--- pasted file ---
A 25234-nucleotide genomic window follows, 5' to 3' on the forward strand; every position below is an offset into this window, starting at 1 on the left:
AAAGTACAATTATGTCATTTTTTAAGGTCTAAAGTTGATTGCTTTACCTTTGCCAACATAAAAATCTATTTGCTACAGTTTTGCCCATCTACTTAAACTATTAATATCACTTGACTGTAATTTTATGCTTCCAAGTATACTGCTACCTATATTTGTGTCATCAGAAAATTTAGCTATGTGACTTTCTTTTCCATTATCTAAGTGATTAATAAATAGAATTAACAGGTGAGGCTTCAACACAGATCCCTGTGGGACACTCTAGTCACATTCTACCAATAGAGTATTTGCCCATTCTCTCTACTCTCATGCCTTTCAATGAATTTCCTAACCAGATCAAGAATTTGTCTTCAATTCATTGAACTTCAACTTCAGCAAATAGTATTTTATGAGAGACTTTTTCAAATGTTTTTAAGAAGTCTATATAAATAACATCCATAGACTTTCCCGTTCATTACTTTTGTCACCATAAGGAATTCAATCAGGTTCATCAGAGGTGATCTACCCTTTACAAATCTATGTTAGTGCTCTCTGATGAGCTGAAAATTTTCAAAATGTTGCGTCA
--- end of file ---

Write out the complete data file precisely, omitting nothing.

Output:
A 25234-nucleotide genomic window follows, 5' to 3' on the forward strand; every position below is an offset into this window, starting at 1 on the left:
AAAGTACAATTATGTCATTTTTTAAGGTCTAAAGTTGATTGCTTTACCTTTGCCAACATAAAAATCTATTTGCTACAGTTTTGCCCATCTACTTAAACTATTAATATCACTTGACTGTAATTTTATGCTTCCAAGTATACTGCTACCTATATTTGTGTCATCAGAAAATTTAGCTATGTGACTTTCTTTTCCATTATCTAAGTGATTAATAAATAGAATTAACAGGTGAGGCTTCAACACAGATCCCTGTGGGACACTCTAGTCACATTCTACCAATAGAGTATTTGCCCATTCTCTCTACTCTCATGCCTTTCAATGAATTTCCTAACCAGATCAAGAATTTGTCTTCAATTCATTGAACTTCAACTTCAGCAAATAGTATTTTATGAGAGACTTTTTCAAATGTTTTTAAGAAGTCTATATAAATAACATCCATAGACTTTCCCGTTCATTACTTTTGTCACCATAAGGAATTCAATCAGGTTCATCAGAGGTGATCTACCCTTTACAAATCTATGTTAGTGCTCTCTGATGAGCTGAAAATTTTCAAAATGTTGCGTCA